Hearsay testimony is generally objected to as it does not permit a proper investigation of what has been referred to as the "Four Horsepeople of the Apocalypse: Memory, Sincerity, Perception and Ambiguity." (12) Considering these four dangers, hearsay is considered too fraught with the dangers of inaccuracy and untrustworthiness (13) and thus too unreliable to be depended upon in a court of law. (14) With hearsay especially, the usual three corrections for potentially unreliable statements are missing, consisting of the "ordeal" of crossexamination, (15) under the legal and moral threat imposed by taking an oath, and in the presence of the judge or magistrate. (16 ) Cross-examination of the actual declarant theoretically permits the factfinder to adjudge the declarant's moral character, motives, deportment, skills of observation, and memory. (17) Indeed, the values of cross-examination under oath have long been championed, such as by an eighteenth-century American writer indicating that without those measures hearsay amounted to "no evidence" at all (18) and Judge Richard Posner recently denoting that hearsay "often is no better than rumor or gossip." (19)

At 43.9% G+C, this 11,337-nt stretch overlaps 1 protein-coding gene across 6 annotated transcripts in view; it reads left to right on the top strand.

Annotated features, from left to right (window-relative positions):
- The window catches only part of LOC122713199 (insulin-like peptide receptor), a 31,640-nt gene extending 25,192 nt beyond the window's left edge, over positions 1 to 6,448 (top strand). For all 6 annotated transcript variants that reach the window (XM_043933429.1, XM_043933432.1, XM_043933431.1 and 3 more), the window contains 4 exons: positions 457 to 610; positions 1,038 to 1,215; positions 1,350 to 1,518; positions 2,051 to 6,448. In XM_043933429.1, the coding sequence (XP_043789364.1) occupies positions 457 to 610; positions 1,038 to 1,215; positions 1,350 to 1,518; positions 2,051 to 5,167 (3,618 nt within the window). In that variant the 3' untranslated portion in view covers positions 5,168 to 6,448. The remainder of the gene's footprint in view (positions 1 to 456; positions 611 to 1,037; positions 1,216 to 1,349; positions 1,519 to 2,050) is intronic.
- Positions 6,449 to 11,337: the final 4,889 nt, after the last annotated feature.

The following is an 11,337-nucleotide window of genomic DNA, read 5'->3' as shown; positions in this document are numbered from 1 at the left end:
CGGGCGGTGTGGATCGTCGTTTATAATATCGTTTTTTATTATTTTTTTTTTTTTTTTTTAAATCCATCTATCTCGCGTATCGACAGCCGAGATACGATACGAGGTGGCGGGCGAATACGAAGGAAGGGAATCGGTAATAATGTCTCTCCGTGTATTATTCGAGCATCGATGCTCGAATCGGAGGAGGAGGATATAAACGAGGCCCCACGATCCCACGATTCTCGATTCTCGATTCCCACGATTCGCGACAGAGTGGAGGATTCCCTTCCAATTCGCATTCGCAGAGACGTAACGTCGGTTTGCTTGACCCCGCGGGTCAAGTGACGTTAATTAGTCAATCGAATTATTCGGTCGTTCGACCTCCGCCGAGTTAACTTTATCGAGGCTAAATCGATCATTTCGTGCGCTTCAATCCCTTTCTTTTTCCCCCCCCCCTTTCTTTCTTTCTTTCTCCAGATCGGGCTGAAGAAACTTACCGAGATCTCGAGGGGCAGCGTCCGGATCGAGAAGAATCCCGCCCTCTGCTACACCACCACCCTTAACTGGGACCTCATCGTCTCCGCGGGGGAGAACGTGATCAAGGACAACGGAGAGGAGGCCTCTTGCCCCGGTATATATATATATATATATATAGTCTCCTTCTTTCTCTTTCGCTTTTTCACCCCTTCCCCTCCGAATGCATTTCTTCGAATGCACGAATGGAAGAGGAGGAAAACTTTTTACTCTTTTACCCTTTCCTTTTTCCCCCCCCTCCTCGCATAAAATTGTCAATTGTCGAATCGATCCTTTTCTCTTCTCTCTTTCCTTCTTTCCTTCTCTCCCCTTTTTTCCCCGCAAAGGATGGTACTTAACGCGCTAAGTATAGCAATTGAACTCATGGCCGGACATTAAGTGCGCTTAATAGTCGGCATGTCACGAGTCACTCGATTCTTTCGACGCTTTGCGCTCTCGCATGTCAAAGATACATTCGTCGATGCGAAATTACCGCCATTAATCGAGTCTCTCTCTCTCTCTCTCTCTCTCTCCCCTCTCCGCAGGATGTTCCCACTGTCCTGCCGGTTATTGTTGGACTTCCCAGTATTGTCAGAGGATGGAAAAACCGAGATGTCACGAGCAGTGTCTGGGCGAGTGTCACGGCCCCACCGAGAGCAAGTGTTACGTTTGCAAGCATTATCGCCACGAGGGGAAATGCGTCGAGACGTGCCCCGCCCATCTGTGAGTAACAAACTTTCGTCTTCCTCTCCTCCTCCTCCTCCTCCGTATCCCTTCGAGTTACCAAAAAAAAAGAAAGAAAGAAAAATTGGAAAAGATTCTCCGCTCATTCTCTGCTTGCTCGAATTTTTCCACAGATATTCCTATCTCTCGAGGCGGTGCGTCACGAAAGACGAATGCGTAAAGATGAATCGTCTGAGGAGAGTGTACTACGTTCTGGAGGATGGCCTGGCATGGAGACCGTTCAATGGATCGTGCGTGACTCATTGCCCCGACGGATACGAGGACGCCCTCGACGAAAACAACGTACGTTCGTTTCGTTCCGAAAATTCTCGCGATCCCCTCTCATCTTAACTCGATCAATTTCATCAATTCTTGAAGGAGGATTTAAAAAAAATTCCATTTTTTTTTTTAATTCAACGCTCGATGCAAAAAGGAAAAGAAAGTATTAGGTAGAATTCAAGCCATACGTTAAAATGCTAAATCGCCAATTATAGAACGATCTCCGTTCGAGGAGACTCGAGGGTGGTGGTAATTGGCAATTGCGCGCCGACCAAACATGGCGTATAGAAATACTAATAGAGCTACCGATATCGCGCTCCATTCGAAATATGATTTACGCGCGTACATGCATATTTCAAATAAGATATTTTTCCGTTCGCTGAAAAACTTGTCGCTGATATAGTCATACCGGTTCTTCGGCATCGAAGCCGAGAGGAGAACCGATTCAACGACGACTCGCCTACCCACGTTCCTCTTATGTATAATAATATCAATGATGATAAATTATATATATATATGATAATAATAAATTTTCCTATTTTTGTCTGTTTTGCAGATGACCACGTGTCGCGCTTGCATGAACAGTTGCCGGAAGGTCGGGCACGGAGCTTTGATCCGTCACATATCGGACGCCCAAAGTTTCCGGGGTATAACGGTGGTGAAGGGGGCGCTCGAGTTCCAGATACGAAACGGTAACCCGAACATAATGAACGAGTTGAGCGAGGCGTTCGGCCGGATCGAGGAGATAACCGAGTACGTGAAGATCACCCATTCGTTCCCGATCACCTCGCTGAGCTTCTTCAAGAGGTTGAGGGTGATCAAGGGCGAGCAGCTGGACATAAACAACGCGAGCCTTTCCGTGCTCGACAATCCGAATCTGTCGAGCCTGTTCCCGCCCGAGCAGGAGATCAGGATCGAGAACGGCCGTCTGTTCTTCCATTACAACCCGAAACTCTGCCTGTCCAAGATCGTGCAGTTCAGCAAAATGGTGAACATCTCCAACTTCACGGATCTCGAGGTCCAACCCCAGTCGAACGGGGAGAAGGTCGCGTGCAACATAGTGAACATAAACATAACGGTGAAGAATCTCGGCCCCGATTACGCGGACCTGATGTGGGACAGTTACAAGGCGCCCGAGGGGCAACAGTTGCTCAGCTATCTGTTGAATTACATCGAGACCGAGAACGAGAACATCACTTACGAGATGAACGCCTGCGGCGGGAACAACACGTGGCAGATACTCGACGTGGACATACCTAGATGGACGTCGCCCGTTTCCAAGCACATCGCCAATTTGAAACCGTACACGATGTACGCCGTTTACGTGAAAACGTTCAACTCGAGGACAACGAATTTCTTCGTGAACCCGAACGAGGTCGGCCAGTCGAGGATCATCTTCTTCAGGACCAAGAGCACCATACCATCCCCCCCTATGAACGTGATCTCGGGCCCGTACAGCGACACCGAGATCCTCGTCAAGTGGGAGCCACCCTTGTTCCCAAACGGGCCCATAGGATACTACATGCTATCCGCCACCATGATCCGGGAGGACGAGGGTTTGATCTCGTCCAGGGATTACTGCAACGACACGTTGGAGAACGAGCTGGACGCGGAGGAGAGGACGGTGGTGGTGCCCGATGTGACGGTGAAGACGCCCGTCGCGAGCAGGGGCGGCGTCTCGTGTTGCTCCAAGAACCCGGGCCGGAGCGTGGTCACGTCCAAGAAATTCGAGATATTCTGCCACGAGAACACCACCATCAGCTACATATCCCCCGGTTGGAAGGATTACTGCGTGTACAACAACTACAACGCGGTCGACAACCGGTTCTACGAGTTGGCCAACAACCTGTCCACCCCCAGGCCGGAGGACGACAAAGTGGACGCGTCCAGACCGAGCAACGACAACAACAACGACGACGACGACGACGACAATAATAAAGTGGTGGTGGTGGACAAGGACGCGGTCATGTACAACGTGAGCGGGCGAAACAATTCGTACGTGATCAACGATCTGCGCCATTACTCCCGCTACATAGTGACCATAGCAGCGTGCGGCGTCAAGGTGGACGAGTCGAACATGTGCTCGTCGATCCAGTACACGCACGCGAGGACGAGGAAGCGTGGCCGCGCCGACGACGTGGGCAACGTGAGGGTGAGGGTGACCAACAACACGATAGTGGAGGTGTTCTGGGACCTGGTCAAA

Despite the general rule excluding hearsay, as is often the case in the law, there are exceptions. Dispensation generally relates to categories of hearsay for which one or more of the four dangers are thought to be obviated. (20)

    2. Exceptions and Rationales

      The three hearsay exceptions that are of interest in the case of assault victims have been referred to as the "transaction exceptions," which are declarations made as part of the same general transaction as relevant out-of-court nonverbal evidence. (21) These entail the exceptions for an excited utterance, present sense impression, and statement of current mental or bodily condition.